Police completed Tuesday the process of releasing the identities of all 35 victims of July's arson attack on a Kyoto Animation Co. studio, which took more than a month as they tried to negotiate consent with grieving family members.
Police made public the same day information on 25 victims despite resistance from relatives of 20 of those victims. The police explained their decision was based on the "seriousness and the high public interest" in the case.
"We're cognizant it took time for families to realize (the victims') deaths in this appalling case. With the last funeral service done, the identities were made public today," said Ryoji Nishiyama, head of the homicide section of the Kyoto prefectural police headquarters.
Earlier this month, the police released 10 victims' identities after receiving consent from their families.
The local police had been discussing with the National Police Agency the timing and content of the releases. Kyoto Animation had initially wanted identities of the victims withheld.
Police generally divulge the identities of crime victims, but it is unusual for them to consider its timing as in this case.
Experts are divided on how much leeway the police should have on disclosing victims' identities to the public.
"Many famous anime creators have died, and victims' identities should be disclosed as a principle in the name of public interest," said Yoshihiro Oto, professor at Sophia University's department of journalism.
"The police must have understood that and carefully considered the timing of the disclosure as they kept in touch with the relatives," he said.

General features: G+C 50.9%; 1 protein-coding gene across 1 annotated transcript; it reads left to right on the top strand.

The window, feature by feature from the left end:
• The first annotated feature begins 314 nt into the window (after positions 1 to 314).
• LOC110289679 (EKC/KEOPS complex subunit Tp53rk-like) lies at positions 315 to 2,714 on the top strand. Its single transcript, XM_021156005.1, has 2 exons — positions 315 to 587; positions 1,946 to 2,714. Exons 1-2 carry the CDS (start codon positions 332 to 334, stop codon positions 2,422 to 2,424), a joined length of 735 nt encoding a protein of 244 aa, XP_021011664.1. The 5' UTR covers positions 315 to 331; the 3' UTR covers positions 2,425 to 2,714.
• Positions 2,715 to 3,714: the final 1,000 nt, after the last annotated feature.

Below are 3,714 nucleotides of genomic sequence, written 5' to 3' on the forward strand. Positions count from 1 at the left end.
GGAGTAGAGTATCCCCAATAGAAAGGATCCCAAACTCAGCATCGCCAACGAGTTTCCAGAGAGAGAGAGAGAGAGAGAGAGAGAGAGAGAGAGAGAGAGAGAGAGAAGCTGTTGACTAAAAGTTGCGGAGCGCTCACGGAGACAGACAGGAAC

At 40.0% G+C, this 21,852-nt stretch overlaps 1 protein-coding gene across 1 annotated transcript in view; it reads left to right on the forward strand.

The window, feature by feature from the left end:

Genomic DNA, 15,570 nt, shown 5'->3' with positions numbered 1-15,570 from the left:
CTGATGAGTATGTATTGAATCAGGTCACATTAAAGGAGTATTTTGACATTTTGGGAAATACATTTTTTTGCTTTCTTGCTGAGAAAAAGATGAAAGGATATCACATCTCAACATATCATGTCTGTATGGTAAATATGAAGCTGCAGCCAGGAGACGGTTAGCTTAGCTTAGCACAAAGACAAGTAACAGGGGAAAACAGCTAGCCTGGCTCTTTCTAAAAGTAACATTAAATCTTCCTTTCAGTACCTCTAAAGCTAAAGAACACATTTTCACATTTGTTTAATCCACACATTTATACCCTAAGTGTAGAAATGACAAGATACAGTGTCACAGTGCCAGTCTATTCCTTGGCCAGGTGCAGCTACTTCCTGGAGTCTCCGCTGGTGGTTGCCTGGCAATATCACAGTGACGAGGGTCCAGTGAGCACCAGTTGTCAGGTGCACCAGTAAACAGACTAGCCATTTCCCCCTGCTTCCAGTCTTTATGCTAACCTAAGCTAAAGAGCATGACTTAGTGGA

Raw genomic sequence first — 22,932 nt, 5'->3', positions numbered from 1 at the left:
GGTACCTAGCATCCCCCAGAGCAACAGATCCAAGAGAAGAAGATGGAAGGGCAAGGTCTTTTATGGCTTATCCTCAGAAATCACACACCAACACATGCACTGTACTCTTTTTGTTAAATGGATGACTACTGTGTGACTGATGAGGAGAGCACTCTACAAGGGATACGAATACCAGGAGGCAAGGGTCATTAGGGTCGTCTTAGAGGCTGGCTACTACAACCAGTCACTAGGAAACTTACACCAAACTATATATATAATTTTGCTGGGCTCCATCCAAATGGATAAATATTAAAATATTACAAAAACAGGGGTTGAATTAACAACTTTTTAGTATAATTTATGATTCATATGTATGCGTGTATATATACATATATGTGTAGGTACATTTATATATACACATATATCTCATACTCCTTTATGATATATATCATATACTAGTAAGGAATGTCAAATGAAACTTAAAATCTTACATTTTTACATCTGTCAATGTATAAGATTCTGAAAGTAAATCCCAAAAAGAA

"It is necessary for families to have the space to mourn and get some time for themselves before names are reported. We are at a point where media needs to report in a way that follows public sentiment even as we maintain the principle to disclose victims' identities," he said.
Kenta Yamada, a professor on freedom of speech at Senshu University, says that the public is becoming critical of disclosing identities as undermining human rights.
Nevertheless, he says, public institutions must enforce the principle of quickly releasing information they have obtained even as they consider victims' privacy.
"It is necessary as a society to preserve the rule of announcing victims' names. Allowing the police to determine the timing and prevent public announcements is undesirable as it means hiding information that should be shared by the public," he warned.
The identities of all 35 victims have been confirmed using DNA analysis, according to the police.
Victims whose identities were released Tuesday include 44-year-old Shoko Terawaki, who was an animation director for projects including "Sound! Euphonium" and "The Melancholy of Haruhi Suzumiya."
The victims' list includes 49-year-old Naomi Ishida, who oversaw color design on "Free!" and "The Melancholy of Haruhi Suzumiya."
Motoshi Ishida, 66, who lost his 31-year-old son Atsushi in the attack, said in a news conference in Kyoto he can understand why many of the victims' families did not want the names of their loved ones disclosed.
"But I couldn't help questioning whether each victim should be remembered simply as 'one of 35' even though they all have names," he said.
The studio in Kyoto's Fushimi Ward, the center of the company's anime production, was set ablaze on July 18 after 41-year-old Shinji Aoba allegedly splashed and ignited gasoline inside the three-story building.
The police have obtained an arrest warrant for Aoba on suspicion of murder and arson. He remains hospitalized and is receiving treatment for severe burns but now can engage in simple communications by nodding and shaking his head.
They are waiting until doctors say he has sufficiently recovered before making a formal arrest.